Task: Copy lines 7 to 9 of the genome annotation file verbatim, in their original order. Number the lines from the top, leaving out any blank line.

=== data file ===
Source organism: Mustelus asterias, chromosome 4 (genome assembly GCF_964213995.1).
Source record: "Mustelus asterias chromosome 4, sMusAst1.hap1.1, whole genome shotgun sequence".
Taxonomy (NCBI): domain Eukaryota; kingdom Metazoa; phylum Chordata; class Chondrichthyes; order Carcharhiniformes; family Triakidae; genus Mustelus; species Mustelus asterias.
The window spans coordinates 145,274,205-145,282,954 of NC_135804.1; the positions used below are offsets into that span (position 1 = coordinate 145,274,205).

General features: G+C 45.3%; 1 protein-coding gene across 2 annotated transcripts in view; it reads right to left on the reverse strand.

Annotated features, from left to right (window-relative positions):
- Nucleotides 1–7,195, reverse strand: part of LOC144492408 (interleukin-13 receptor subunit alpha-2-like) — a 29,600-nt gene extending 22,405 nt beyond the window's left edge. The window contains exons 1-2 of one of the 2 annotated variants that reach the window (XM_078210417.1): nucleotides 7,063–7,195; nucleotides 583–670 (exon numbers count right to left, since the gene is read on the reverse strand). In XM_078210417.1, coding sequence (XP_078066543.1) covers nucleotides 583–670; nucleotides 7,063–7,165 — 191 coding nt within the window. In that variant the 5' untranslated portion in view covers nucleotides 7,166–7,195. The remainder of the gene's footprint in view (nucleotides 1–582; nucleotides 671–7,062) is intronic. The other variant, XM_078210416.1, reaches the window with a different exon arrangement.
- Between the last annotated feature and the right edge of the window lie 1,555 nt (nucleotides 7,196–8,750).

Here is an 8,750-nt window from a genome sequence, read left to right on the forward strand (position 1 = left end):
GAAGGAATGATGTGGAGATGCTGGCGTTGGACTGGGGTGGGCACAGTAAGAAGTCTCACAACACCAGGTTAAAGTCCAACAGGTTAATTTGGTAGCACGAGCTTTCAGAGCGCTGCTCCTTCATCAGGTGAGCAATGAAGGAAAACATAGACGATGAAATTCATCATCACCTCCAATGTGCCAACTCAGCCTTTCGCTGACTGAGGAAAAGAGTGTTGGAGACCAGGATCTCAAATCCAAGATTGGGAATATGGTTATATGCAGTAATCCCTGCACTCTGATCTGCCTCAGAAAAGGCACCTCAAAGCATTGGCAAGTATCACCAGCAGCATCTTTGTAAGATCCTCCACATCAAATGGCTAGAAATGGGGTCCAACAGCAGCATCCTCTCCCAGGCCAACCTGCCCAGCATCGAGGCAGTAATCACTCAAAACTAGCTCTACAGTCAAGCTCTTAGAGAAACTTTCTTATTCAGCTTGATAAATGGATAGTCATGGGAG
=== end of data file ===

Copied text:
- Nucleotides 1–7,195, reverse strand: part of LOC144492408 (interleukin-13 receptor subunit alpha-2-like) — a 29,600-nt gene extending 22,405 nt beyond the window's left edge. The window contains exons 1-2 of one of the 2 annotated variants that reach the window (XM_078210417.1): nucleotides 7,063–7,195; nucleotides 583–670 (exon numbers count right to left, since the gene is read on the reverse strand). In XM_078210417.1, coding sequence (XP_078066543.1) covers nucleotides 583–670; nucleotides 7,063–7,165 — 191 coding nt within the window. In that variant the 5' untranslated portion in view covers nucleotides 7,166–7,195. The remainder of the gene's footprint in view (nucleotides 1–582; nucleotides 671–7,062) is intronic. The other variant, XM_078210416.1, reaches the window with a different exon arrangement.
- Between the last annotated feature and the right edge of the window lie 1,555 nt (nucleotides 7,196–8,750).

Here is an 8,750-nt window from a genome sequence, read left to right on the forward strand (position 1 = left end):